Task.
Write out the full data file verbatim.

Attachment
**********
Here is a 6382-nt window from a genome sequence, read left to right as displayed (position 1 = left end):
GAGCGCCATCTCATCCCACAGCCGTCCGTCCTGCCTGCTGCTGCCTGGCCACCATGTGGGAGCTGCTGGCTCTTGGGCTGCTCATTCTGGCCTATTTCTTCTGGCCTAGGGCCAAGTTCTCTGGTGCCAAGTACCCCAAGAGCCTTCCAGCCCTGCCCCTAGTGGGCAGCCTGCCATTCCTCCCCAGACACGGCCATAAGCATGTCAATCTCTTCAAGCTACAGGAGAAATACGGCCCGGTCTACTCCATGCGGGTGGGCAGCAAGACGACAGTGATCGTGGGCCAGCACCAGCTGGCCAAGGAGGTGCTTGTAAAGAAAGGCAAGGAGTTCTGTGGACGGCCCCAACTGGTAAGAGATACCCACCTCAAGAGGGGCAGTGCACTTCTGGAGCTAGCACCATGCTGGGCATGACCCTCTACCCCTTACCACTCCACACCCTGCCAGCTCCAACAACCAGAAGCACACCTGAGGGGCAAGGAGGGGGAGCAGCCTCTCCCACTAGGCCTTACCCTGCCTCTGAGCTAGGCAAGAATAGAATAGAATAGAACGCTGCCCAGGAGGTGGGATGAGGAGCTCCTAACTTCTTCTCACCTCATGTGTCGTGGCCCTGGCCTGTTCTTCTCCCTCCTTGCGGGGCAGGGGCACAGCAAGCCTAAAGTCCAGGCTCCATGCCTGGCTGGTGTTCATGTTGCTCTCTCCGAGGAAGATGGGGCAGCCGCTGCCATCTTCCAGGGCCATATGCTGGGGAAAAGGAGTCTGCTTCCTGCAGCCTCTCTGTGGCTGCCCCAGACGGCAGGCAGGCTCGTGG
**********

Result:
Here is a 6382-nt window from a genome sequence, read left to right as displayed (position 1 = left end):
GAGCGCCATCTCATCCCACAGCCGTCCGTCCTGCCTGCTGCTGCCTGGCCACCATGTGGGAGCTGCTGGCTCTTGGGCTGCTCATTCTGGCCTATTTCTTCTGGCCTAGGGCCAAGTTCTCTGGTGCCAAGTACCCCAAGAGCCTTCCAGCCCTGCCCCTAGTGGGCAGCCTGCCATTCCTCCCCAGACACGGCCATAAGCATGTCAATCTCTTCAAGCTACAGGAGAAATACGGCCCGGTCTACTCCATGCGGGTGGGCAGCAAGACGACAGTGATCGTGGGCCAGCACCAGCTGGCCAAGGAGGTGCTTGTAAAGAAAGGCAAGGAGTTCTGTGGACGGCCCCAACTGGTAAGAGATACCCACCTCAAGAGGGGCAGTGCACTTCTGGAGCTAGCACCATGCTGGGCATGACCCTCTACCCCTTACCACTCCACACCCTGCCAGCTCCAACAACCAGAAGCACACCTGAGGGGCAAGGAGGGGGAGCAGCCTCTCCCACTAGGCCTTACCCTGCCTCTGAGCTAGGCAAGAATAGAATAGAATAGAACGCTGCCCAGGAGGTGGGATGAGGAGCTCCTAACTTCTTCTCACCTCATGTGTCGTGGCCCTGGCCTGTTCTTCTCCCTCCTTGCGGGGCAGGGGCACAGCAAGCCTAAAGTCCAGGCTCCATGCCTGGCTGGTGTTCATGTTGCTCTCTCCGAGGAAGATGGGGCAGCCGCTGCCATCTTCCAGGGCCATATGCTGGGGAAAAGGAGTCTGCTTCCTGCAGCCTCTCTGTGGCTGCCCCAGACGGCAGGCAGGCTCGTGG